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The Flame Alphabet by Ben Marcus

The Flame Alphabet (edition 2012)

by Ben Marcus

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4452523,513 (2.89)28
Title:The Flame Alphabet
Authors:Ben Marcus
Info:Knopf (2012), Edition: First Edition, Hardcover, 304 pages

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The Flame Alphabet by Ben Marcus


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This is an interesting twist on post-apocalyptic fiction. Language, particularly speech, has become toxic, and only children are immune. There are some interesting metaphors about the power of language to cause pain, and some fairly profound ruminations on the human need for communication and the possibility of finding a substitute for language.

The discussions of religion were a little confusing to me. I am not confident that I grasped some of the symbolism (I kept thinking I should recognize the listener/Moses mouth as a familiar object, but I never did) and I'm not sure I really get the point of the orange cables or the multiple layers of transmissions or the fact that salt is apparently the residue of speech (is there something biblical there? I can't quite put my finger on it.) Still, I thought the writing was good and the premise was good. It was a bit of a downer, but what else can you expect of post-apocalyptic fiction? ( )
  BraveNewBks | Mar 10, 2016 |
Ben Marcus is obviously some kind of genius, but that doesn't mean reading The Flame Alphabet is a pleasant experience. I have about ten pages to go in the novel, but even if the last nine of those ten pages feature unicorns farting rainbows, I will still consider myself some kind of stalwart mofo for making it through all this alive.

Let me just say that the central concept, of language (and especially the language of children) becoming a virulent toxin* is the LEAST disturbing thing about the imagined world of The Flame Alphabet. In terms of emotional affect, my own gut reaction, that is, to the act of reading this book, I was reminded of J. G. Ballard's novel Crash. I love Ballard, but I was unable to finish Crash because I kinda got nauseated.

In addition, as some other reviewers have pointed out, the characters (if that's even what they are) here are deeply un-likable. I guess what I'm saying is that the novel is brilliant, but in order to read it you have to commit to something that will not be fun. "Enjoy" is not an applicable term, at least not in its usual sense.

* It made me think of William S. Burroughs' "language is a virus from outer space." ( )
  tungsten_peerts | Feb 1, 2016 |
The Story in The Flame Alphabet is not like any other I can remember having read. Adults are being taken seriously ill by children's speech, to the point where they have to escape from their own children. It is a dark tale, but told in a way that makes the improbable belieavable. We follow Sam and Claire, escaping, very much against their will, the terror of the their daughter Esther, or rather Esther's language. Ben Marcus has created a total world only barely recognizable, but still with remnants of our own. I found it difficult to feel very much for the characters at all, nor was I moved by the story. Still I had to read it to the end, fascinated by the turn of events and the desciptions of a wotld without words and of the true creativety of the story. ( )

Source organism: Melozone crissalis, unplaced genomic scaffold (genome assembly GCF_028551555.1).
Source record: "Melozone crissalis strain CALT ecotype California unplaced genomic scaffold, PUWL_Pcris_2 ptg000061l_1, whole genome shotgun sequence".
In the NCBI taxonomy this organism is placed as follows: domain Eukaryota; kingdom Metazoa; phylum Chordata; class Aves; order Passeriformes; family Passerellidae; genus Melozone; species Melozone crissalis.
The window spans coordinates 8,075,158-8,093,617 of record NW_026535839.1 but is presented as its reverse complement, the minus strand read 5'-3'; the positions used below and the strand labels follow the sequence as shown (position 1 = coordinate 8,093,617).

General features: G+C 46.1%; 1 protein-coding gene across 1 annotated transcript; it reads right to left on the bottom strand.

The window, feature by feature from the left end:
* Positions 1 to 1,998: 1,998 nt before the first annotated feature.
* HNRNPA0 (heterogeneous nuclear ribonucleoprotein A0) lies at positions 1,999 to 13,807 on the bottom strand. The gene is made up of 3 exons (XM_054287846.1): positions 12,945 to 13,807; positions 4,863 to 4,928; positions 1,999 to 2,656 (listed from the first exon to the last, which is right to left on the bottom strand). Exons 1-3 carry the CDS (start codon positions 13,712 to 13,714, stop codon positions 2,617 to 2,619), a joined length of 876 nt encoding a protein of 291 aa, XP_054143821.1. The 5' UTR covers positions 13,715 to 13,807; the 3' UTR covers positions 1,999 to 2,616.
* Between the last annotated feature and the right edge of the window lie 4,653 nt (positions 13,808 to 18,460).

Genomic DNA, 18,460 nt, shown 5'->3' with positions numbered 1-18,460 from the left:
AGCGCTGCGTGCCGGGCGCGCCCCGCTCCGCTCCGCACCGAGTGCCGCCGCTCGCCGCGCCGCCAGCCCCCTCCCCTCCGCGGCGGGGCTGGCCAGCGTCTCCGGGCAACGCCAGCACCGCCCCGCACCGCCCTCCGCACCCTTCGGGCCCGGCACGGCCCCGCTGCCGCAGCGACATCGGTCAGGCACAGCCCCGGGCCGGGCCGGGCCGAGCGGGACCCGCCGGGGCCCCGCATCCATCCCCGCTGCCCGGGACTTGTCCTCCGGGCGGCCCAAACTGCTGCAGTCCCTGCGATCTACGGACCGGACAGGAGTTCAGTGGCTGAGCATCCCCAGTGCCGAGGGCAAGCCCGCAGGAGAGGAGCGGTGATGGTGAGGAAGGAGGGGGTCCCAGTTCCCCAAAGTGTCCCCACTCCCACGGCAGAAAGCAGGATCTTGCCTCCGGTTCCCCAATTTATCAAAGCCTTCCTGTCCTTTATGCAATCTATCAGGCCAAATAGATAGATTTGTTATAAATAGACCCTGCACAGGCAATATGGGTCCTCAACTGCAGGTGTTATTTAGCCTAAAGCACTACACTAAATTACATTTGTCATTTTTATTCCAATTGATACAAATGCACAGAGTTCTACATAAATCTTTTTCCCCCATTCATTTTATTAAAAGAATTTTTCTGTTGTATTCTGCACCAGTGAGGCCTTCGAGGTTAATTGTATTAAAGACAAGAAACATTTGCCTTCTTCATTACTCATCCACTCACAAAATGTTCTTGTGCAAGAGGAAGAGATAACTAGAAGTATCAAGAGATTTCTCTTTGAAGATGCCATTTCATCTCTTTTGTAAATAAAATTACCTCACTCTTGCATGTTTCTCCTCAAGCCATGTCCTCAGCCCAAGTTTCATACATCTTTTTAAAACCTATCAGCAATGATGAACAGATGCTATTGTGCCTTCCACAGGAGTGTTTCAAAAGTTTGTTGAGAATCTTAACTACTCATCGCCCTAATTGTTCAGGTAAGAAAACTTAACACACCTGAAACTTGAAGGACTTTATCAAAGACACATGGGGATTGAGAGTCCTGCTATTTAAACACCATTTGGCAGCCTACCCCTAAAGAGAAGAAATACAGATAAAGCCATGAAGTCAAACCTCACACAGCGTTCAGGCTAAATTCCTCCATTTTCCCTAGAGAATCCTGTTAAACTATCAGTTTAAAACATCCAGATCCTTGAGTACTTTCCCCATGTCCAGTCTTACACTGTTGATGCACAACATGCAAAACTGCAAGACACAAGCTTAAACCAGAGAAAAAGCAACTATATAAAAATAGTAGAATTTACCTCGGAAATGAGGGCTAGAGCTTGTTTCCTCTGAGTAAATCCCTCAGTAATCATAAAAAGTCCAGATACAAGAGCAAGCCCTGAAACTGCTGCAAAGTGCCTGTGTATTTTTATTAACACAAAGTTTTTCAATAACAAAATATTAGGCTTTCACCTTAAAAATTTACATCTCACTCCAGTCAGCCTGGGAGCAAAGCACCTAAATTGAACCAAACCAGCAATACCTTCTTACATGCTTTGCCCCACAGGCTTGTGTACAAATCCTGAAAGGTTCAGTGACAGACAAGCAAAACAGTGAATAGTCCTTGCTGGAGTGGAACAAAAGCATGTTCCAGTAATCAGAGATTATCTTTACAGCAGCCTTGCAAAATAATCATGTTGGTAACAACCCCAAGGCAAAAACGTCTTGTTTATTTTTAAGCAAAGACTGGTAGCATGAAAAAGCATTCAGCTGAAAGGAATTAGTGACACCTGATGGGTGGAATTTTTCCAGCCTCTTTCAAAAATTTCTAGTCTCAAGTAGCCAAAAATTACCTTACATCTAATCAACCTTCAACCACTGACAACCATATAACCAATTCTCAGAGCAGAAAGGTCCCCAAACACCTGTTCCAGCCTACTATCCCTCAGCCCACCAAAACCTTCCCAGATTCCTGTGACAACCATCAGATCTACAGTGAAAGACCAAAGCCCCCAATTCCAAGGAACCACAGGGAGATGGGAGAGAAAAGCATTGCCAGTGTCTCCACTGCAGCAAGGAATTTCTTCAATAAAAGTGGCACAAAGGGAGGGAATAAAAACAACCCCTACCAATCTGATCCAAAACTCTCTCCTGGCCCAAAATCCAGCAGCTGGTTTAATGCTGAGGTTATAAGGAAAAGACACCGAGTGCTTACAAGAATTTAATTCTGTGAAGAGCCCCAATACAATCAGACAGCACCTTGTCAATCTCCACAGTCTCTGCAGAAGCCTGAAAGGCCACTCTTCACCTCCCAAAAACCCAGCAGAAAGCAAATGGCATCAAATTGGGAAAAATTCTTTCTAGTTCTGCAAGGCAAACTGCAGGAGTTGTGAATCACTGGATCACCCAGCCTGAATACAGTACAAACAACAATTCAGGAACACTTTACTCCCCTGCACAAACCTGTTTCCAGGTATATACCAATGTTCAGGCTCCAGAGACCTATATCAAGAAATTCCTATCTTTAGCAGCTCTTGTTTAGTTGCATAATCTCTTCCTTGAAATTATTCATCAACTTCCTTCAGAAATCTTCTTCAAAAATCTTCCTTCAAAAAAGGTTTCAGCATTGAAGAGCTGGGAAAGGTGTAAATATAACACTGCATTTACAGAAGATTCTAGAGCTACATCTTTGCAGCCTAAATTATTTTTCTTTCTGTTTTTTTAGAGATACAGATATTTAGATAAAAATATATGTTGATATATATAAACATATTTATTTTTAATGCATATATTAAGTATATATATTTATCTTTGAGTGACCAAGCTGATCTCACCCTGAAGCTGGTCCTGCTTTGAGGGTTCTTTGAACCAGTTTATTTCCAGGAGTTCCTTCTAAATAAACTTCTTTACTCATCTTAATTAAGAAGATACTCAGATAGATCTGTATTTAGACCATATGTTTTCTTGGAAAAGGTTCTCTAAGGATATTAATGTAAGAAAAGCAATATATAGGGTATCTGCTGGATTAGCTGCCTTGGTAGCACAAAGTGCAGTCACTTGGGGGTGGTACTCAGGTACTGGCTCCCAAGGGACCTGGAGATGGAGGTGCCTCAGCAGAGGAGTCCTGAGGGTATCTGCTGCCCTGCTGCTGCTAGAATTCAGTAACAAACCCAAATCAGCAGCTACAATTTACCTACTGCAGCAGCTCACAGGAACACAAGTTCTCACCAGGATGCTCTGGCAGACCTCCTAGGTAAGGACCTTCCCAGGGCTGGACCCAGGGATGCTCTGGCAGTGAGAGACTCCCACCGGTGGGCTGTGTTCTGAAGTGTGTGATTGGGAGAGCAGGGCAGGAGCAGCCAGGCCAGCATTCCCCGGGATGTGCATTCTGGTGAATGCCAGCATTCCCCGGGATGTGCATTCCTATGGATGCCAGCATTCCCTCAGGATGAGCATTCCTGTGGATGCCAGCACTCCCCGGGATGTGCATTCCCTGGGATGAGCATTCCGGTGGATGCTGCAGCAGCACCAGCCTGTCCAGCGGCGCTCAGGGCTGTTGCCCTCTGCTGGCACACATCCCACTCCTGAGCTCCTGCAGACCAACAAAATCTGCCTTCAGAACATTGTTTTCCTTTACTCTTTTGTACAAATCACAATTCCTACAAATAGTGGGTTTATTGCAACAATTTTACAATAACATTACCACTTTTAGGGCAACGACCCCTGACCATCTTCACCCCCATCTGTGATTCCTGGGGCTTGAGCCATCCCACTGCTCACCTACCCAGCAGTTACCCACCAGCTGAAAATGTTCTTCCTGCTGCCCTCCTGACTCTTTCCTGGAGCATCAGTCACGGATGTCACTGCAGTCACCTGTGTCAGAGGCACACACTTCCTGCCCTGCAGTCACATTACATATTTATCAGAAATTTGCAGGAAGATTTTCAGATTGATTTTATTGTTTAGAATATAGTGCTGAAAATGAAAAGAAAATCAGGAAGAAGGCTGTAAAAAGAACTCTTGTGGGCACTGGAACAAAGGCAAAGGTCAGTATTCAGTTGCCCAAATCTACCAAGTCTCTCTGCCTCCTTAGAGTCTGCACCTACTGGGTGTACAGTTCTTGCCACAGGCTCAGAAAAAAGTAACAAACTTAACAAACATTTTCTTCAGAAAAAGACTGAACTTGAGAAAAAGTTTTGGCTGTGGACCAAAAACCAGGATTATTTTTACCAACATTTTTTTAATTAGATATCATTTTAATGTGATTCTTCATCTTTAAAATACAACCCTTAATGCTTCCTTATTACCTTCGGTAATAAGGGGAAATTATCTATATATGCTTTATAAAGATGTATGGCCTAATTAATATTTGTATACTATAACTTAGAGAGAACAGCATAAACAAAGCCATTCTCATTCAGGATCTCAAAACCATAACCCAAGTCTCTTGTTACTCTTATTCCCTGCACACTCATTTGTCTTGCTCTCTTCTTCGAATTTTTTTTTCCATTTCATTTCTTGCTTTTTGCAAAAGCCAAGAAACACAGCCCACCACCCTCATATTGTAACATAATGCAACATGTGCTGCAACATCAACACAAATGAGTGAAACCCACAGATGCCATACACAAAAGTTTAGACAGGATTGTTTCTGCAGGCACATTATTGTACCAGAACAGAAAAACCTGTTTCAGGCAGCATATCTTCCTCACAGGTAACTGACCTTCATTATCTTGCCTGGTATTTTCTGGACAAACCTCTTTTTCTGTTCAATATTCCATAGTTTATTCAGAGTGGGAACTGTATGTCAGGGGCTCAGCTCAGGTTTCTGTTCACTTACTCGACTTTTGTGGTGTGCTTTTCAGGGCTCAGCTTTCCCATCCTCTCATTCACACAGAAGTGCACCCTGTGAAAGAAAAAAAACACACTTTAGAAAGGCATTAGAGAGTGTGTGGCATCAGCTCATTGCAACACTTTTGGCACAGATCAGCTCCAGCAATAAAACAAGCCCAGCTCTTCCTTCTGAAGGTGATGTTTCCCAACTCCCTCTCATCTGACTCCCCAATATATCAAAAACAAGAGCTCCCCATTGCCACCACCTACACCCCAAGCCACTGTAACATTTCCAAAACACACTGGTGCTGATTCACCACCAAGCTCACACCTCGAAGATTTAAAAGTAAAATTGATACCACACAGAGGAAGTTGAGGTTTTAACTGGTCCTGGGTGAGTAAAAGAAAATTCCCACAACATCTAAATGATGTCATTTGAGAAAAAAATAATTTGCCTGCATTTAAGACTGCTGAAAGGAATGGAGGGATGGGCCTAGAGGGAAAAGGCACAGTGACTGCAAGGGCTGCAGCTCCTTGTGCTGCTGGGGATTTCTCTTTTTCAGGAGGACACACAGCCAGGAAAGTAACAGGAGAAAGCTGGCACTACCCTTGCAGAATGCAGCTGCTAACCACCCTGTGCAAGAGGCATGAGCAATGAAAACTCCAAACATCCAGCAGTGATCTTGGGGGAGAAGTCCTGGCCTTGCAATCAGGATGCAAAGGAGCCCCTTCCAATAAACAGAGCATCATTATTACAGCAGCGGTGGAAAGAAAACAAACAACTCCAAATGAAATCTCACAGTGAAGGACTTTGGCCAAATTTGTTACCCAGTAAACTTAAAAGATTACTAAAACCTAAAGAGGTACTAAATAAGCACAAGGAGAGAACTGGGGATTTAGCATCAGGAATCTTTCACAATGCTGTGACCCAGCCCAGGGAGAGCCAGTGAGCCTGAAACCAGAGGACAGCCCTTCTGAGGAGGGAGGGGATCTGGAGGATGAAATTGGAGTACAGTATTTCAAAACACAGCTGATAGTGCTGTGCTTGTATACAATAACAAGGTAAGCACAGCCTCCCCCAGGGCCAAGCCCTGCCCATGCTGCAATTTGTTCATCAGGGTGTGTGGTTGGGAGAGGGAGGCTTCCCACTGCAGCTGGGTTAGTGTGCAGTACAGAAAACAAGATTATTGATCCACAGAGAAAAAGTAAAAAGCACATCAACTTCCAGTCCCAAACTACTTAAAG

petterw | Jan 27, 2016 |
Amazing and gripping but very disturbing. Evocative of a nightmare state of mind the way, say, David Lynch's Eraserhead was. ( )
  ronhenry | Nov 17, 2015 |
Disturbing and thought-provoking ( )
  anitatally | Feb 3, 2015 |
Showing 1-5 of 25 (next | show all)
With Marcus' knack for description, the environment is never lost on the reader. A vivid picture is painted on every gray, prison-like page. Unfortunately, the book also drowns in its own verbosity.
added by WeeklyAlibi | editWeekly Alibi, Adam Fox (Mar 22, 2012)
Marcus is a writer of prodigious talent, but “The Flame Alphabet” doesn’t fulfill its own promise as a hybrid of the traditional and experimental. At one point, Sam recalls the prayer hut: “Claire and I always got excited that we might hear a story instead of a sermon.” Readers with the same hope for this book may find it vexing; it’s a strange and impressive work, but in the end, it’s mostly sermon.
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To my family ‐ Heidi, Delia, and Solomon
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We left on a school day, so Esther wouldn't see us.
The secrecy surrounding the huts was justified. The true Jewish teaching is not for wide consumption, is not for groups, is not to be polluted by even a single gesture of communication. Spreading messages dilutes them. Even understanding them is a compromise. The language kills itself, expires inside its host. Language acts as an acid over its message. If you no longer care about an idea or feeling, then put it into language. That will certainly be the last of it, a fitting end. Language is another name for coffin. Bauman told us the only thing we should worry about regarding the sermons was if we understood them too well. When such a day came, then something was surely wrong.
My face felt so heavy I thought I could remove it, step on it until it composted.
Without language my inner life, if such a phrase indicates anything anymore, was merely anecdotal, hearsay.
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Marcus creates a chilling world where the speech of children is killing their parents. After being forced to leave their daughter Esther to fend for herself, Sam and Claire end up at a government lab intent on creating non-lethal speech. But when Sam discovers the truth about what's going on there, he realizes reuniting with his daughter is the only way to keep his sanity.… (more)

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